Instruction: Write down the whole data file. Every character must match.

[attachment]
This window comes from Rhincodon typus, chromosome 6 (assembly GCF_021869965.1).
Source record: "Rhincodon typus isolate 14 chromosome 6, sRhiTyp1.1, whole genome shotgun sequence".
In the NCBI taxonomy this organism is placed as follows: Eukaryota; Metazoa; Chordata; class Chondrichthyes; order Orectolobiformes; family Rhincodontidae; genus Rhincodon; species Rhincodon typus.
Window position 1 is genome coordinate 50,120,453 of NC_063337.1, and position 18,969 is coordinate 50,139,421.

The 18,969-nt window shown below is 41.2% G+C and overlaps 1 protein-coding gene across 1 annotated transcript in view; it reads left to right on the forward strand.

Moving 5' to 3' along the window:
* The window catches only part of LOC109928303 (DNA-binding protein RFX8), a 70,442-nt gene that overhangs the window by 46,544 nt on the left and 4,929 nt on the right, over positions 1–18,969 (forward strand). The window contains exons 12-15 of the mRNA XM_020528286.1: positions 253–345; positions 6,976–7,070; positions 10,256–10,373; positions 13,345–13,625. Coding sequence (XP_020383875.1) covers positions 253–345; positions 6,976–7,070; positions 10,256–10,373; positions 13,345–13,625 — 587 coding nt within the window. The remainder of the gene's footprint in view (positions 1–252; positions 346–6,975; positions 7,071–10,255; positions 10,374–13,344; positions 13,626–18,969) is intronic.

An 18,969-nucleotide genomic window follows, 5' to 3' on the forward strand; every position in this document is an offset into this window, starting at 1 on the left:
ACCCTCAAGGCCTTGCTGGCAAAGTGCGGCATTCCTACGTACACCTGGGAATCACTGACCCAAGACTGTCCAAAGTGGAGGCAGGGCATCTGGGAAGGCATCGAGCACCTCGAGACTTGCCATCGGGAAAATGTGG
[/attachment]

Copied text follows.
This window comes from Rhincodon typus, chromosome 6 (assembly GCF_021869965.1).
Source record: "Rhincodon typus isolate 14 chromosome 6, sRhiTyp1.1, whole genome shotgun sequence".
In the NCBI taxonomy this organism is placed as follows: Eukaryota; Metazoa; Chordata; class Chondrichthyes; order Orectolobiformes; family Rhincodontidae; genus Rhincodon; species Rhincodon typus.
Window position 1 is genome coordinate 50,120,453 of NC_063337.1, and position 18,969 is coordinate 50,139,421.

The 18,969-nt window shown below is 41.2% G+C and overlaps 1 protein-coding gene across 1 annotated transcript in view; it reads left to right on the forward strand.

Moving 5' to 3' along the window:
* The window catches only part of LOC109928303 (DNA-binding protein RFX8), a 70,442-nt gene that overhangs the window by 46,544 nt on the left and 4,929 nt on the right, over positions 1–18,969 (forward strand). The window contains exons 12-15 of the mRNA XM_020528286.1: positions 253–345; positions 6,976–7,070; positions 10,256–10,373; positions 13,345–13,625. Coding sequence (XP_020383875.1) covers positions 253–345; positions 6,976–7,070; positions 10,256–10,373; positions 13,345–13,625 — 587 coding nt within the window. The remainder of the gene's footprint in view (positions 1–252; positions 346–6,975; positions 7,071–10,255; positions 10,374–13,344; positions 13,626–18,969) is intronic.

An 18,969-nucleotide genomic window follows, 5' to 3' on the forward strand; every position in this document is an offset into this window, starting at 1 on the left:
ACCCTCAAGGCCTTGCTGGCAAAGTGCGGCATTCCTACGTACACCTGGGAATCACTGACCCAAGACTGTCCAAAGTGGAGGCAGGGCATCTGGGAAGGCATCGAGCACCTCGAGACTTGCCATCGGGAAAATGTGG